January Reading Round-Up

Another busy month of reading, partly because of holidays and children’s illnesses, when I wasn’t able to do much else. Not so much reviewing, although some of the crime novels below will be reviewed on Crime Fiction Lover. A lot of rather dark reading, too, as befits this time of year. I have travelled all over the globe via books.

Crime fiction set in diverse locations

Panorama of Sarajevo, from Wikiwand.
Panorama of Sarajevo, from Wikiwand.
  1. Dan Fesperman: Lie in the Dark – Sarajevo under siege, who cares about a murder when people are dying every day?
  2. Yasmina Khadra: Qu’attendent les singes (What are monkeys waiting for?) – the impossibility of investigating murder honestly and openly in politically corrupt Algeria
  3. Johan Theorin: The Voices Beyond (transl. Marlaine Delargy) – vengeance and deadly rivalry on the island of Öland in Sweden
  4. Margie Orford: Water Music – crimes against young women and children in the beautiful surroundings of Cape Town
  5. Brooke Magnanti: The Turning Tide – London and the Hebrides alternate in this entertaining cross between chick-lit and political thriller
  6. T.R. Richmond: What She Left – suicide or murder of a young student at Southampton University?
  7. Angela Clarke: Follow Me – social media stalking and hashtag murdering in London
  8. Alison Bruce: The Promise – death of a homeless man opens up a can of worms in Cambridge
  9. Ian Rankin: Standing in Another Man’s Grave – Rebus is back and investigating a serial killer along the A9 heading north of Edinburgh
  10. Raphael Montes: Perfect Days – a crazy road trip with your kidnapper through Brazil

Non-Fiction:

Palace Hotel Gstaad, Switzerland, from betterlivingny.wordpress.com
Palace Hotel Gstaad, Switzerland, from betterlivingny.wordpress.com
  1. Padraig Rooney: The Gilded Chalet: Off Piste in Literary Switzerland
  2. Andrew Solomon: The Noonday Demon – a personal account into depression, but also an investigation into how depression is perceived and handled in the US and other parts of the world
  3. Anne Theriault: My Heart Is an Autumn Garage – a memoir of depression and hospitalisation in Canada

Other Fiction:

Dmitry Shostakovich, from allmusic.com
Dmitry Shostakovich, from allmusic.com
  1. Julian Barnes: The Noise of Time – a fictional account of the life and compromises of Shostakovich in the Soviet Union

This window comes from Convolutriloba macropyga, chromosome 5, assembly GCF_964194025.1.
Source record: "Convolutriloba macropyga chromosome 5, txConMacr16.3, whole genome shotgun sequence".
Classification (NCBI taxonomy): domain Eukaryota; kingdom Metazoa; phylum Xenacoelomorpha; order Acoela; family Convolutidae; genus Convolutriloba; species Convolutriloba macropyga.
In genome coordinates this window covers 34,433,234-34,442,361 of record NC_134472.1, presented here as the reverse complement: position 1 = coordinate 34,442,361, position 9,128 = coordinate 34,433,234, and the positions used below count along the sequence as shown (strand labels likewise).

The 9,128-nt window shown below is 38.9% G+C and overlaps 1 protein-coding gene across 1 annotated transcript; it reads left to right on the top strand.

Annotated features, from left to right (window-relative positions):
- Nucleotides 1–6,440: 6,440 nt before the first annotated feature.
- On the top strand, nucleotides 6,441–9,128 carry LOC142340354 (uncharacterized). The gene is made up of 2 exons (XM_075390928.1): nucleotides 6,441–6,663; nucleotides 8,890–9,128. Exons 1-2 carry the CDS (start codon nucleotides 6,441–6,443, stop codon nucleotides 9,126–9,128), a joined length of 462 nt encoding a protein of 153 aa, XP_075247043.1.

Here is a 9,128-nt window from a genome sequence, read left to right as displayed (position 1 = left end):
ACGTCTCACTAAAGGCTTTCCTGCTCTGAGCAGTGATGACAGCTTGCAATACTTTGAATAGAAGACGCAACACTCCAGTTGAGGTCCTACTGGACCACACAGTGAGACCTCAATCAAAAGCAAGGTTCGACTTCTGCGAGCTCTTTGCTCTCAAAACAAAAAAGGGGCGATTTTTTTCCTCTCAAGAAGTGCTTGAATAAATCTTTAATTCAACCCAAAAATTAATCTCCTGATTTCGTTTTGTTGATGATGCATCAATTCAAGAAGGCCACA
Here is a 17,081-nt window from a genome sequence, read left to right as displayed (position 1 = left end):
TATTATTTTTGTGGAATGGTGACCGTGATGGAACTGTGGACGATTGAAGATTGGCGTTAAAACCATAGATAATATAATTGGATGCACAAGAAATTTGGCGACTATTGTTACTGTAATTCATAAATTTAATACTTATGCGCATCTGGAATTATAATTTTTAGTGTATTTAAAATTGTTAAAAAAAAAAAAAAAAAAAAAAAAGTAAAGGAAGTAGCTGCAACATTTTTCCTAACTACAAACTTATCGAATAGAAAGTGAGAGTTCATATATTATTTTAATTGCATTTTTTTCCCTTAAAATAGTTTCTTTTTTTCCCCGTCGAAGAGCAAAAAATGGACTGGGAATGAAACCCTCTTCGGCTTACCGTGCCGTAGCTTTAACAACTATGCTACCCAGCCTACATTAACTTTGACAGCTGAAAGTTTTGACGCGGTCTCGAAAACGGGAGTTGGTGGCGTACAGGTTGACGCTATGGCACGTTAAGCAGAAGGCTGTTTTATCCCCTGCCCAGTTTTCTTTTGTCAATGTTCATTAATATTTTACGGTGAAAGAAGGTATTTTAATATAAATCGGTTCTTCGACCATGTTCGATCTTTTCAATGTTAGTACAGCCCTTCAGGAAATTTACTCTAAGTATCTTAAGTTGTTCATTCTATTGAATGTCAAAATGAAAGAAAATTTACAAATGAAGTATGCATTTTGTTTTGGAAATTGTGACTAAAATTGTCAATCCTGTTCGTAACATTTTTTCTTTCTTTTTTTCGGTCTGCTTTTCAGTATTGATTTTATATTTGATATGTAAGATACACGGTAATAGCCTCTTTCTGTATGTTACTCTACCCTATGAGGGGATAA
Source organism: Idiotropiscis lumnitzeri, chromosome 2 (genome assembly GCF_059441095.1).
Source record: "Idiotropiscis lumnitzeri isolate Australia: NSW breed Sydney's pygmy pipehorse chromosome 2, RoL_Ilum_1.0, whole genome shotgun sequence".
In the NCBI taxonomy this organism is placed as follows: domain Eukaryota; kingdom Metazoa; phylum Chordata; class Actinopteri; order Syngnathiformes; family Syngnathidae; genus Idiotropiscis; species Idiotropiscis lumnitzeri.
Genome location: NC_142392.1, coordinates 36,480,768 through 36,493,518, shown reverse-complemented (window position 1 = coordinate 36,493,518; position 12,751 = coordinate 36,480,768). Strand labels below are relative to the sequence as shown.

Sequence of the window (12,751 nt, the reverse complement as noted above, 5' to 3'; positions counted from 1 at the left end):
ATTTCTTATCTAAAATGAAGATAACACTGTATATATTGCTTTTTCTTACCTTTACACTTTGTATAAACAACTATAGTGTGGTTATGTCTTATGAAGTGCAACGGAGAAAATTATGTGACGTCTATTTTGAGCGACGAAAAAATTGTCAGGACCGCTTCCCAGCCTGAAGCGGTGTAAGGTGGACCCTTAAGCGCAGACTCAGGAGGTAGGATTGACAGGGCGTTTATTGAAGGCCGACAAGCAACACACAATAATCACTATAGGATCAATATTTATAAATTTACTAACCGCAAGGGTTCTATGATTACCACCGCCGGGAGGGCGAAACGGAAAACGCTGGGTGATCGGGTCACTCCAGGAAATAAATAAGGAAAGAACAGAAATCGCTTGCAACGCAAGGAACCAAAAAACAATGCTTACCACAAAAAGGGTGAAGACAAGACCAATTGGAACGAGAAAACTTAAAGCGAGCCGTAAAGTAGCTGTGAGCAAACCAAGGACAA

2. Jenny Erpenbeck: Gehen, Ging, Gegangen (Go, Going, Gone) – understanding the challenges of being a refugee in Germany
  3. Christos Tsiolkas: Dead Europe – an Aussie travelling through a rapidly changing Europe which has lost its innocence
  4. Lauren Holmes: Barbara the Slut and Other People – young Americans trying to find a purpose to life
  5. Anthony Anaxagorou: The Blink that Killed the Eye – life, art and death in an impoverished British society

The three crime reads which I most enjoyed were Margie Orford, Ian Rankin and Dan Fesperman, but I would find it difficult to choose between the three of them for a Crime Fiction Pick of the Month. The best book for dipping into was The Gilded Chalet – a real coffee table book if you have any interest in literature or Switzerland. Finally, the most memorable books of the month were by Julian Barnes, Anthony Anaxagorou and Jenny Erpenbeck.

Fiction Set in Dysfunctional Societies

Yasmina Khadra’s Algeria

KhadraSingesThis is the work of an Algerian writer disillusioned with his country. Disguised as a crime novel and a murder investigation, it is actually an indictment of the corruption of Algerian politics, law, police force and journalism.

A young girl is found dead in a forest outside Alger and Nora Bilal, one of the few female officers in the Algerian police, is entrusted with the investigation. Her methods are questioned and she is personally disrespected at every turn, especially when it turns out that some political figures may be involved in a complicated story of prostitution and thirst for power. Brutal, with a high body count and utterly merciless protagonists, as well as some very brave (or foolhardy) police officers, this is not a pleasant story. Khadra can come across as preachy sometimes, but he can also weave an exciting story, which ends in a very unexpected and dramatic fashion.

Other powerful fictional (more or less) representations of Algeria: Yasmina Khadra’s What the Day Owes the Night; Assia Djebar’s Algerian White; Kamel Daoud’s The Meursault Investigation.

Dan Fesperman’s Sarajevo

fespermanThe war in Yugoslavia: it’s about 1994/95 and Sarajevo has been under siege for about 2 years now. Vlado Petric has escaped army conscription by being a police officer, but even he has to admit that his job is utter nonsense: what does a domestic murder matter in a city where so many die daily in mortar attacks or shot by snipers?

Yet one night, when he stumbles in the dark upon a victim of shooting, close inspection reveals that this is no sniper incident, but a deliberate murder at close range. The victim is a head of security in the newly formed Bosnian Ministry of Interior, and it appears he trod on many toes: smugglers, black marketeers, local militia and so on. However, Vlado soon becomes convinced that something much bigger was at stake.